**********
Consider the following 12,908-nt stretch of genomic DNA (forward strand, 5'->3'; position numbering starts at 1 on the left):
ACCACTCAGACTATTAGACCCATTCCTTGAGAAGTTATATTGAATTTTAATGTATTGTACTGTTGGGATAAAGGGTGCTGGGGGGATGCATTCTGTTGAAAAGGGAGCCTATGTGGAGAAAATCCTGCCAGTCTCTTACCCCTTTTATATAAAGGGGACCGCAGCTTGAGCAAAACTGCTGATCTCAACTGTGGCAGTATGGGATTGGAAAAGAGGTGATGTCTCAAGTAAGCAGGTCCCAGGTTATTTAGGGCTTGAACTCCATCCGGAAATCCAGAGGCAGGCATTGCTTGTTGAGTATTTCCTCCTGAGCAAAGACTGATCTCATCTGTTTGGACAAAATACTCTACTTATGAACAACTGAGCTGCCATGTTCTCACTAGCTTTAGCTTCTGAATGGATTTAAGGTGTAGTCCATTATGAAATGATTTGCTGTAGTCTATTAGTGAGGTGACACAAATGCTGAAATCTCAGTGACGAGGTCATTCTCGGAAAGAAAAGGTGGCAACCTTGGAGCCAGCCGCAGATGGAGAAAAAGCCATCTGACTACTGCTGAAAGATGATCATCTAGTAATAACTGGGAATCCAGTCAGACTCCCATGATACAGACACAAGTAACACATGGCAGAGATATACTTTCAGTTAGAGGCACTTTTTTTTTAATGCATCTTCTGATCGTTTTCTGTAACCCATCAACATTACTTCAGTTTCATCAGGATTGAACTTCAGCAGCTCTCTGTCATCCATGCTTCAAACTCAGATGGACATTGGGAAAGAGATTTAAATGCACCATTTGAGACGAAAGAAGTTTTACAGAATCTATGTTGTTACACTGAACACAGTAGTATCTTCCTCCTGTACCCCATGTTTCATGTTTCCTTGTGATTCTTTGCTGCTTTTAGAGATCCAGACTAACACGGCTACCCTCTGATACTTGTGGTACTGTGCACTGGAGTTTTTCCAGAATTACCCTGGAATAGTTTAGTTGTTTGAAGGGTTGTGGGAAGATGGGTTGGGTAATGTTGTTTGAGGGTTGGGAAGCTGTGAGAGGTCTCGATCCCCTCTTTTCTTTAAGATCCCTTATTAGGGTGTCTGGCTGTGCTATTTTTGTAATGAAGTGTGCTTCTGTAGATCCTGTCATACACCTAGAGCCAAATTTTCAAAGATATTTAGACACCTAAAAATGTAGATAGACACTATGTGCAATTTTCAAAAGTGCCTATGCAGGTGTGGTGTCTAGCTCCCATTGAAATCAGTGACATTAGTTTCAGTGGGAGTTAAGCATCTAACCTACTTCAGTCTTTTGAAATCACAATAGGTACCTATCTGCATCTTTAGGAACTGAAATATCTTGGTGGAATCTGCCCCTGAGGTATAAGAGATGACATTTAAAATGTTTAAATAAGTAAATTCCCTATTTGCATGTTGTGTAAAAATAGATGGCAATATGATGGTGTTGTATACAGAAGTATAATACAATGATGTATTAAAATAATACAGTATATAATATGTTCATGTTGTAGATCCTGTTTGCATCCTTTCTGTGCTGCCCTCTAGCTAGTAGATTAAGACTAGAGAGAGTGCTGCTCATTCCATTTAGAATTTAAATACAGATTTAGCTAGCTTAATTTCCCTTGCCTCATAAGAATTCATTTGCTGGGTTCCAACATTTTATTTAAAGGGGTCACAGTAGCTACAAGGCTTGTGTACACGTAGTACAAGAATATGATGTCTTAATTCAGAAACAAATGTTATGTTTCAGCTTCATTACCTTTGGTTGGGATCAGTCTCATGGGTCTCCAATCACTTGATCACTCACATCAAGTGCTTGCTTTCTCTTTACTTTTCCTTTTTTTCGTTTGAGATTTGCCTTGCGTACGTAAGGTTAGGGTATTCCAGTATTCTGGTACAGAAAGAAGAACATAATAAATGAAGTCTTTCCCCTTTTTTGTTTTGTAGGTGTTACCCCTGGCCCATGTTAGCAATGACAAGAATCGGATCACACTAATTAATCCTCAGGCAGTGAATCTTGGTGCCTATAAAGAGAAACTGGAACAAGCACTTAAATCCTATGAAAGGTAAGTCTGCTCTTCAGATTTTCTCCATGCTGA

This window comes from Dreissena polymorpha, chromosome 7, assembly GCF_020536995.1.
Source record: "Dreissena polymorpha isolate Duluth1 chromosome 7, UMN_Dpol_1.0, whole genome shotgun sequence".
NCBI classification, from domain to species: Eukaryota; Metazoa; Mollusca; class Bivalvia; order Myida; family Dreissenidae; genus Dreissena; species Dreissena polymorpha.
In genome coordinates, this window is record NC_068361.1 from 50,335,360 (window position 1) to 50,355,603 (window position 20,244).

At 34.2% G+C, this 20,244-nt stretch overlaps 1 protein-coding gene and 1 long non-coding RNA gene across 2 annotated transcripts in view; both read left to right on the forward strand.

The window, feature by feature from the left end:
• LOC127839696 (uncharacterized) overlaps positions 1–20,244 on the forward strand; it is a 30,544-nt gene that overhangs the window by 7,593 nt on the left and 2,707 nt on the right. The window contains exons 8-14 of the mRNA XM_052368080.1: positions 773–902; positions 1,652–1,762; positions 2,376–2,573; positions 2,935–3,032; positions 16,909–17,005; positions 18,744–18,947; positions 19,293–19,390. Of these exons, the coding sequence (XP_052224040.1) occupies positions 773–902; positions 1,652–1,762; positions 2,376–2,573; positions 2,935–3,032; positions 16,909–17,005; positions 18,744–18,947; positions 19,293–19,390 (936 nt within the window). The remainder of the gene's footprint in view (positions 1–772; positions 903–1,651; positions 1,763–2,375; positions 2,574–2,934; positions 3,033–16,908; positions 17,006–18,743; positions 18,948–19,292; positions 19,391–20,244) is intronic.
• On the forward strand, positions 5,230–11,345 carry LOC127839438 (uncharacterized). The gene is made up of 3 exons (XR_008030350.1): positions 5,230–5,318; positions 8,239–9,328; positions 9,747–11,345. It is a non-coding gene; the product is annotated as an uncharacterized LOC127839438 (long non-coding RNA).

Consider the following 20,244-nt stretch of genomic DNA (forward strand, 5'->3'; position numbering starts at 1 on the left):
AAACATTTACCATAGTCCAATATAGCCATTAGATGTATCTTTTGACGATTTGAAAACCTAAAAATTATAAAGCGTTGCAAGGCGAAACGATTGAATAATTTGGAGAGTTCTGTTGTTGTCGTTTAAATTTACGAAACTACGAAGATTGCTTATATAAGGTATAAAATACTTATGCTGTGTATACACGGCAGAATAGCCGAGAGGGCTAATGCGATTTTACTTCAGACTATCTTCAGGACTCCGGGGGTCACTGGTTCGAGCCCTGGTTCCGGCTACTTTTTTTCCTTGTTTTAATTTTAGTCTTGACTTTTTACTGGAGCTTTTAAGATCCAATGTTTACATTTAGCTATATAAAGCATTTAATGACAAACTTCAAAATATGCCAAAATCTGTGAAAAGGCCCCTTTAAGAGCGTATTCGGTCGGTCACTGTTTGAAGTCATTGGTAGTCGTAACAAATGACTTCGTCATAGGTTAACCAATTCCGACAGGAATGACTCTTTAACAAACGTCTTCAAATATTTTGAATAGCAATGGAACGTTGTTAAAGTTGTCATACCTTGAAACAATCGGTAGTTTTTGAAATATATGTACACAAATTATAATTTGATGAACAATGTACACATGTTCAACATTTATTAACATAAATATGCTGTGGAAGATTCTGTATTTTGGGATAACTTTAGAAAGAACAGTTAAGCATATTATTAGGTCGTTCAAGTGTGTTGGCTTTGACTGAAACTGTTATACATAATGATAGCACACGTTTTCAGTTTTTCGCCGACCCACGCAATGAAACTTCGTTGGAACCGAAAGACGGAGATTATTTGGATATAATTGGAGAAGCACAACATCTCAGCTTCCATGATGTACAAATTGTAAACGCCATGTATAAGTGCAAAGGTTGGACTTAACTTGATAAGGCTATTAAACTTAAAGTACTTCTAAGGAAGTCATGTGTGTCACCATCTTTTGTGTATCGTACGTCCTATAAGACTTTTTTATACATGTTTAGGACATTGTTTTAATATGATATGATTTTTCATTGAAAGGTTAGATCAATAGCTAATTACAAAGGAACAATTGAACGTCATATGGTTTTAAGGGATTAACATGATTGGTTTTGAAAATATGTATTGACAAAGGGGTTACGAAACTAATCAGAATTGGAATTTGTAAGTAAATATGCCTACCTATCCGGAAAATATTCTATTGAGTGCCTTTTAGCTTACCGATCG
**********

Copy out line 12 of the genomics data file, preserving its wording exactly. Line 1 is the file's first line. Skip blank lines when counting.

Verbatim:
AAACATTTACCATAGTCCAATATAGCCATTAGATGTATCTTTTGACGATTTGAAAACCTAAAAATTATAAAGCGTTGCAAGGCGAAACGATTGAATAATTTGGAGAGTTCTGTTGTTGTCGTTTAAATTTACGAAACTACGAAGATTGCTTATATAAGGTATAAAATACTTATGCTGTGTATACACGGCAGAATAGCCGAGAGGGCTAATGCGATTTTACTTCAGACTATCTTCAGGACTCCGGGGGTCACTGGTTCGAGCCCTGGTTCCGGCTACTTTTTTTCCTTGTTTTAATTTTAGTCTTGACTTTTTACTGGAGCTTTTAAGATCCAATGTTTACATTTAGCTATATAAAGCATTTAATGACAAACTTCAAAATATGCCAAAATCTGTGAAAAGGCCCCTTTAAGAGCGTATTCGGTCGGTCACTGTTTGAAGTCATTGGTAGTCGTAACAAATGACTTCGTCATAGGTTAACCAATTCCGACAGGAATGACTCTTTAACAAACGTCTTCAAATATTTTGAATAGCAATGGAACGTTGTTAAAGTTGTCATACCTTGAAACAATCGGTAGTTTTTGAAATATATGTACACAAATTATAATTTGATGAACAATGTACACATGTTCAACATTTATTAACATAAATATGCTGTGGAAGATTCTGTATTTTGGGATAACTTTAGAAAGAACAGTTAAGCATATTATTAGGTCGTTCAAGTGTGTTGGCTTTGACTGAAACTGTTATACATAATGATAGCACACGTTTTCAGTTTTTCGCCGACCCACGCAATGAAACTTCGTTGGAACCGAAAGACGGAGATTATTTGGATATAATTGGAGAAGCACAACATCTCAGCTTCCATGATGTACAAATTGTAAACGCCATGTATAAGTGCAAAGGTTGGACTTAACTTGATAAGGCTATTAAACTTAAAGTACTTCTAAGGAAGTCATGTGTGTCACCATCTTTTGTGTATCGTACGTCCTATAAGACTTTTTTATACATGTTTAGGACATTGTTTTAATATGATATGATTTTTCATTGAAAGGTTAGATCAATAGCTAATTACAAAGGAACAATTGAACGTCATATGGTTTTAAGGGATTAACATGATTGGTTTTGAAAATATGTATTGACAAAGGGGTTACGAAACTAATCAGAATTGGAATTTGTAAGTAAATATGCCTACCTATCCGGAAAATATTCTATTGAGTGCCTTTTAGCTTACCGATCG